In Search Of Ignorance

The world is full of ignorant people. We despise them. We’re embarrassed by them. We sigh and shake our heads because they give humanity a bad name. Then we thank God we’re not one of them. 


Actually, there’s a good chance you are ignorant as well. In fact, a one hundred percent chance. If you stop to think about it, we are all ignorant in some respect. 

Nobody—absolutely nobody—knows everything. It’s impossible. Not if you had a hundred lifetimes. So why are there so many know-it-alls? Why are there so many “infallible” people? Do they really think they’re smarter or better?

There are two kinds of people:

1. Those who don’t know it all but pretend to.
2. Those who don’t know it all and admit it.

Between the two, the people in category number two have greater potential in life. Here’s why.

Both categories of people can hunger for knowledge. Both can stay up on the news, read books, have meaningful discussions and debates. But the people in category two have humility, which turns out to be the special sauce that enables greater potential. 

Humble people openly admit error. They aren’t afraid to say, “Huh, I didn’t know that.” They’re more likely to abandon their preconceived notions. They’re less biased. They’re more teachable. And therefore more situated for personal growth.

They’re also more willing to take risks and make mistakes, which is critical for success. Soichiro Honda said, “Success is 99% failure.” Are you willing to fail to achieve success?

These people view life as a never-ending journey of personal growth and achievement. They acknowledge their own ignorance, take aim and destroy it. 

Conversely, “know-it-alls” find it extremely painful to acknowledge their shortcomings. Perhaps they’ve spent years accumulating a treasure chest of knowledge or academic achievements. Perhaps they’ve garnered admiration and praise from parents, family, colleagues and associates. So admitting ignorance or incompetence in any way exposes a weakness they’d rather not admit: that they might be wrong. Their reputation just can’t take the hit.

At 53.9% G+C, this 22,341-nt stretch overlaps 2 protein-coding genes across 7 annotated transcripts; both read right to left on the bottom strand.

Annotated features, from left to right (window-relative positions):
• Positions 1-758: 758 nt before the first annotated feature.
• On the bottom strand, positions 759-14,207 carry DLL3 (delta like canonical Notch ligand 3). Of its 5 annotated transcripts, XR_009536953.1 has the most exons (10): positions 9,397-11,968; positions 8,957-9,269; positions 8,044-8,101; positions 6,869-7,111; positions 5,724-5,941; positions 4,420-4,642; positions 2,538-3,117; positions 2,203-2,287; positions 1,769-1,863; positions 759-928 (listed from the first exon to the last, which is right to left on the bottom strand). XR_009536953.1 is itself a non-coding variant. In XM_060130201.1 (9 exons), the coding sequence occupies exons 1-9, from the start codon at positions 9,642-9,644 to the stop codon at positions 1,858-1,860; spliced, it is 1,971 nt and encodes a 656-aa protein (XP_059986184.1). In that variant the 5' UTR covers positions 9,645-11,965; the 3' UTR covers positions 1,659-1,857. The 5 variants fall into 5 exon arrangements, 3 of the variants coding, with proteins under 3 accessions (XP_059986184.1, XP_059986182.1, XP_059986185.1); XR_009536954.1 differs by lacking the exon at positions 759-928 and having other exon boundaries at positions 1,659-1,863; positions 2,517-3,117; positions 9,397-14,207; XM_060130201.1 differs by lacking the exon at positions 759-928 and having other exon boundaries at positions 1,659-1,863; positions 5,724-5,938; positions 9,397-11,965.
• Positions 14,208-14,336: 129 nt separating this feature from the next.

They are particularly disdainful of less intelligent, less accomplished or uncredentialed people. So they disregard them completely.

Take for instance, a folk remedy for a health ailment. Often know-it-alls will disregard it, because it’s unendorsed by the scientific community. They’ve embraced an established system that refuses to even investigate a natural remedy claim. So it threatens not only their beliefs but their allegiance to the intelligentsia.

So how does this observation help us in our professional careers? 

If you make a concerted effort to change your mindset, admit your own ignorance and suppress the sting to your ego, then you begin to take the first step toward becoming more. You’ll not be afraid to make mistakes, not be afraid to change your mind, not be afraid to stick your foot in your mouth, not be afraid to apologize.  

Projecting an aura of infallibility doesn’t garner admiration. It makes others doubt your sincerity and honesty. And ultimately doubt your leadership. 

The first step toward greatness is the decision to be humble and have the courage to acknowledge your own ignorance. Then take aim and destroy it by enlightening yourself. And—this is key—if your new found understanding doesn’t align with your preconceptions, you must swallow your pride. Which is easier said than done. 

I’m amazed at how many ways I’ve been enlightened by new information in recent years, and how strong my human nature resists it. Damn stupid pride. It stops us from growing and becoming better humans.

Our world is more connected and more informed than ever before. There’s no better time to retool your brain to analyze everything. So take the time and make the effort. Help change the world for the better. Go in search of ignorance. Starting with your own. 

But be careful when you set your sights on someone else’s ignorance. You can’t force someone to understand something, no matter how hard you try. You can’t cram it down their throat. Don’t forget, they have stupid pride as well. They won’t change unless they want to. So do it tactfully and subtly. Forward a blog posting or great article and say, “I found this really interesting.” And speak about your own transformative experience, rather than trying to “school” them.

You leaders out there, be humble. Admit mistakes and bad judgement calls, then course correct. You have a lot more eyeballs on you, which means you can be a great influence. You can lead by example.

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